The New Normal – The National Skateboard Co. in the Midlands and the north18.12.2020
Photography & words: Kingsford
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You look like you need a good bible bashing
I was meant to be going to Poland with The National in April, to visit Michał Juraś. Obviously coronavirus made that impossible. As life slowly eased back to some form of normality in the summer, I suggested a UK trip as an alternative. In theory, we could have travelled to Poland or many other European destinations, but the alarming rate at which our government was adding countries to its quarantine list meant that staying in the UK was a safer option.
So we got a van, booked some Airbnbs and set off on a whistle-stop tour of the Midlands and northern England. In six days we visited Coventry, Nottingham, Sheffield, Manchester, Stockport, Liverpool and Wirral. For those of us old enough to have taken part, this felt a lot like a Big Push. Living in London, and constantly travelling between European cities and further afield, it’s easy to forget that the UK has so many towns and cities with strong scenes and abundant spots.
Everyone had experienced the pandemic and lockdown differently. Smithy worked as a plumber on building sites throughout. Dan spent most of lockdown with his fiancée in New York, however his plans to move there and work at a law firm were cut short by Trump’s suspension of work visas. Now he’s back in Essex. Tom was back managing the Palace shop after four months of furlough. Joe, unsurprisingly, had almost finished a new part (in addition to his Vague lockdown part). His cameraman friend Sean Lomax had no work so was free to film most days. Rye and Dave seemed to have enjoyed quite idyllic lockdowns, spending time with family and skating with their kids every day. Some people gave up drinking for lockdown, some drank a lot more than usual. No one mentioned losing relatives or jobs.
It felt good to be out on the road again after so long, but things weren’t the same. City centres were eerily empty, many businesses were still closed, or closed for good. Getting dinner was difficult, with many restaurants choosing to close up for the night at random times and almost all requiring you to download an app and order through your phone, impossible if you only have a burner like Tommy. Airbnbs cancelled arbitrarily and people seemed to be living in Travelodges, partying in the carparks at night. Contrary to anecdotal reports, empty offices did not mean lax security. In fact it felt like they had nothing else to do but move us on. In Sheffield one guard followed us around all day, at one point driving up onto the pavement and reversing at speed towards Tommy before screeching to a halt in front of the spot, skate-stopping it with his car.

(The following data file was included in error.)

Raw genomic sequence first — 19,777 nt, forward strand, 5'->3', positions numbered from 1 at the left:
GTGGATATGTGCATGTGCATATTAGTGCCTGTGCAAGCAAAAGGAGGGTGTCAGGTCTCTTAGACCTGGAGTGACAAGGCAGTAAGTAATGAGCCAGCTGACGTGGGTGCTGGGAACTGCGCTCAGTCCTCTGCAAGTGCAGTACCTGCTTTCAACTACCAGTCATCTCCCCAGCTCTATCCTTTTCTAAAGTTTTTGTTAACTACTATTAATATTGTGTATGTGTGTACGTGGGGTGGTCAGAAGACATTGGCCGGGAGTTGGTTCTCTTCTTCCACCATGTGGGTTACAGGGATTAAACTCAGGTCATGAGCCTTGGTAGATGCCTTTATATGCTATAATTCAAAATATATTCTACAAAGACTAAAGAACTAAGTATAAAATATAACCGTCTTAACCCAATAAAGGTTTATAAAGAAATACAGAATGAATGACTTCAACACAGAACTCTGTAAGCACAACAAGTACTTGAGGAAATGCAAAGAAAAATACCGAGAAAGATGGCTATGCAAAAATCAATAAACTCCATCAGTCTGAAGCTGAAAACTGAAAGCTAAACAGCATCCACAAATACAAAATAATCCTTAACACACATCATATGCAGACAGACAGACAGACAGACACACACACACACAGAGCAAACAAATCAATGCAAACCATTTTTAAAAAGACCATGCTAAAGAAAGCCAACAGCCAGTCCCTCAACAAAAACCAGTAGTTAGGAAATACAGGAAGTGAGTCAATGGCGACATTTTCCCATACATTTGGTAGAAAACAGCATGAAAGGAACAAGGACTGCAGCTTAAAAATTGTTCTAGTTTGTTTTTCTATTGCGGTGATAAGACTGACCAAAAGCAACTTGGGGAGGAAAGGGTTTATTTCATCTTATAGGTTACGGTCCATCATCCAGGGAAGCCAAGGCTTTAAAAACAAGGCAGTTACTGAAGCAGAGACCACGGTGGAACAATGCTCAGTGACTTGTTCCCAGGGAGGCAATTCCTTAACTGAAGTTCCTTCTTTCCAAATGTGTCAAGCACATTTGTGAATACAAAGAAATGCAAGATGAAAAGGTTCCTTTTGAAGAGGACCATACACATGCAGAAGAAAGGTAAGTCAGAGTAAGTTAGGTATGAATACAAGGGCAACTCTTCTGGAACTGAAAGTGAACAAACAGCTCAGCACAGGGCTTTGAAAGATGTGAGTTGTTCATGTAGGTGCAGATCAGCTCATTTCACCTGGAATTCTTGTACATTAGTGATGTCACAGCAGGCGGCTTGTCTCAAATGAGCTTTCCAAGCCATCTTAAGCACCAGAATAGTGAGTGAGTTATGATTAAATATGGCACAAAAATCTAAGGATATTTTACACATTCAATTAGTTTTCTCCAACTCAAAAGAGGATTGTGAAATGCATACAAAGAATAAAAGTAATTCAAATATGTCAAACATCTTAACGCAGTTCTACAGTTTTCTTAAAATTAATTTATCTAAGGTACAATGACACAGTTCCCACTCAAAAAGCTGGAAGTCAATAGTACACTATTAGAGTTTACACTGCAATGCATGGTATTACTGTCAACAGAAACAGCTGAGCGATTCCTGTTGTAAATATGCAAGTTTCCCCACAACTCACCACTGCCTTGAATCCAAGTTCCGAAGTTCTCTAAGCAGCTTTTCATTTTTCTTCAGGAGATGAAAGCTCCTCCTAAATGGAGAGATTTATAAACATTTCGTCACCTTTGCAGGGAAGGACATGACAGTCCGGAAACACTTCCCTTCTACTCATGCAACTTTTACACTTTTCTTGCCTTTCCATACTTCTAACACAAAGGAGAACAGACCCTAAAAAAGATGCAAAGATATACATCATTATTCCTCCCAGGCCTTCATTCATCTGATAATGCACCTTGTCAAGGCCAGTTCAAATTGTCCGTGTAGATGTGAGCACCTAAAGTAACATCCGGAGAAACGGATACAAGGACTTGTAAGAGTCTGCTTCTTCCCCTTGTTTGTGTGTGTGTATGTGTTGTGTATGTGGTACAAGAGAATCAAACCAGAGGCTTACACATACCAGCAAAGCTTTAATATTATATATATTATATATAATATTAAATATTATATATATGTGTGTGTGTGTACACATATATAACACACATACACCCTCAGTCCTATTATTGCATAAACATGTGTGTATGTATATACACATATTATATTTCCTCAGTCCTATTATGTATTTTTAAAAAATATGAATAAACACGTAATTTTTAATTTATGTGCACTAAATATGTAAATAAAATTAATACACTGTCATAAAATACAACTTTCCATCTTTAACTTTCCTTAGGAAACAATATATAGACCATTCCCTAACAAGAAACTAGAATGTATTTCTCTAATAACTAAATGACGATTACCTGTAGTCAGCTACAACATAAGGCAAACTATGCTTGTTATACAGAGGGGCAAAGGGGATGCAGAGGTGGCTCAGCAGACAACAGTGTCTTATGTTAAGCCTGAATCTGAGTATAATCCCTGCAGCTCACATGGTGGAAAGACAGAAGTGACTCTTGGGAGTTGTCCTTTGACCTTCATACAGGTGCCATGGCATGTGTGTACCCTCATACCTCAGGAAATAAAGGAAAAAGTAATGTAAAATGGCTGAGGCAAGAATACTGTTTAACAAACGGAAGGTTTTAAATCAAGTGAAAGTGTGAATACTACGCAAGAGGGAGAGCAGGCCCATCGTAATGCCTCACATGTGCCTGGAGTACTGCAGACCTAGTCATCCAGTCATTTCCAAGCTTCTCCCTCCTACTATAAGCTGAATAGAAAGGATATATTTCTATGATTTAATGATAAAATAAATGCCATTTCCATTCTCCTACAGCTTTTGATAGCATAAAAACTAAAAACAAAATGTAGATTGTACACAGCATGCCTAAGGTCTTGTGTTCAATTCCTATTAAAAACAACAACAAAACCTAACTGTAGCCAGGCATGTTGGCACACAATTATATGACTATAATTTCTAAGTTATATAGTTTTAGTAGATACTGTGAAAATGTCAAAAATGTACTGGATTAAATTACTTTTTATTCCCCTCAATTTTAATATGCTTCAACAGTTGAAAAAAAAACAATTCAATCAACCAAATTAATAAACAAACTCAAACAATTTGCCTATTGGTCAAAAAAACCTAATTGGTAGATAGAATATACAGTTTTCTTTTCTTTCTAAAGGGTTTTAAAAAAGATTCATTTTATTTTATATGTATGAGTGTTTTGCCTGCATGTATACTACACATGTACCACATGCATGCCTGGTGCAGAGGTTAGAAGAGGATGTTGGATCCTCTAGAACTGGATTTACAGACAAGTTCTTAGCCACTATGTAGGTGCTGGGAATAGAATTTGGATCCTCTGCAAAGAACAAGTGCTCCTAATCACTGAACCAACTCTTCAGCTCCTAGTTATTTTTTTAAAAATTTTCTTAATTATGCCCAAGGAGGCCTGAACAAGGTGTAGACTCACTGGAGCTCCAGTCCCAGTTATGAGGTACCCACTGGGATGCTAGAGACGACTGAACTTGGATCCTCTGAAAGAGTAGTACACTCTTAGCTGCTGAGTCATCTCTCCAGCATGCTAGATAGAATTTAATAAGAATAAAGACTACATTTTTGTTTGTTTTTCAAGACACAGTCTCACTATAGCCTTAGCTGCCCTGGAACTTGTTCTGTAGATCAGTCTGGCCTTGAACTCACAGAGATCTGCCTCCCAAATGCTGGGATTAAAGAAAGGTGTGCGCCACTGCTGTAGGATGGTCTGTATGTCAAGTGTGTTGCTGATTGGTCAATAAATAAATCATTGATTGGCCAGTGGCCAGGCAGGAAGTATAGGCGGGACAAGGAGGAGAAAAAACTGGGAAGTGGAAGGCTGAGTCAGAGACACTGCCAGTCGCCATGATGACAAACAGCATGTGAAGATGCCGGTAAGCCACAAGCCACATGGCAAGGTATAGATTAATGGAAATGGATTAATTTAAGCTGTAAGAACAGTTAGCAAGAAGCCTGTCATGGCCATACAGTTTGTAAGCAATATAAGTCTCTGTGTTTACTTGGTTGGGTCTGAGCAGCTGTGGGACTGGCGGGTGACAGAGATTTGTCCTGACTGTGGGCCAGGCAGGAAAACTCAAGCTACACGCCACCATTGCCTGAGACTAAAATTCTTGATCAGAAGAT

In a scene very much in keeping with these apocalyptic times a lone teenager preached from his bible on a grey, windy evening in Manchester, his words ignored by all except us. “You look like you need a good bible bashing”, he said to Tommy, before reading out passages denouncing vice (alcohol) as we sat nearby, drinking cans of beer waiting for Neil to land his trick. The street beer scene was alive and well in Manchester. After our encounter with the young preacher, we met the Note crew and posted up on a side street, drinking beers and cheering Ben Grove on as he battled a kickflip over a barrier, Oasis pumping out of the portable speaker. A cheaper and safer alternative to the pub, although as winter nights close in, I’m sure this option will lose its appeal.
One positive to come out of the pandemic is a massive uptake of skateboarding, which we saw first-hand as we travelled across the country. Skateboarders were everywhere, especially beginners and especially girls and women, which was great to see. Andy Horsely (ex-photo editor / designer at Sidewalk), who we met in Nottingham where he now works for Games Workshop, described a similar boom in his industry. According to Andy, fantasy gaming and skateboarding have a lot in common – both are niche activities attracting geeks and both are loved and worshipped the same way.
There was a lot of talk about the hardware drought as we visited skate shops around the country, an unfortunate side effect of so many people taking up, or returning to skateboarding during lockdown. The National, like many other board brands, has found it hard to get boards made since the pandemic hit. Because of a backlog at the bigger wood shops in China and Mexico caused by closure during lockdowns and compounded by the huge increase in demand, many brands are switching to European factories – including HLC in Spain, where The National gets its boards made – meaning they too are struggling to fulfil orders. Hopefully production catches up soon so brands and skate shops can benefit from the surge in popularity.
We didn’t make it to Poland to see Michał, but our trip was a success and enjoyed by all. I’m sure at one point or other everyone had wondered whether something like this would be possible again, so to reunite the team and visit friends around the country was special. The New Normal is discussed endlessly in the wider media lately. So is climate change, especially in relation to recent wildfires. Maybe the New Normal for the skateboard industry should be a renewed appreciation of domestic skateboarding. Fewer international flights and more trains or (shared) vans heading up the motorway.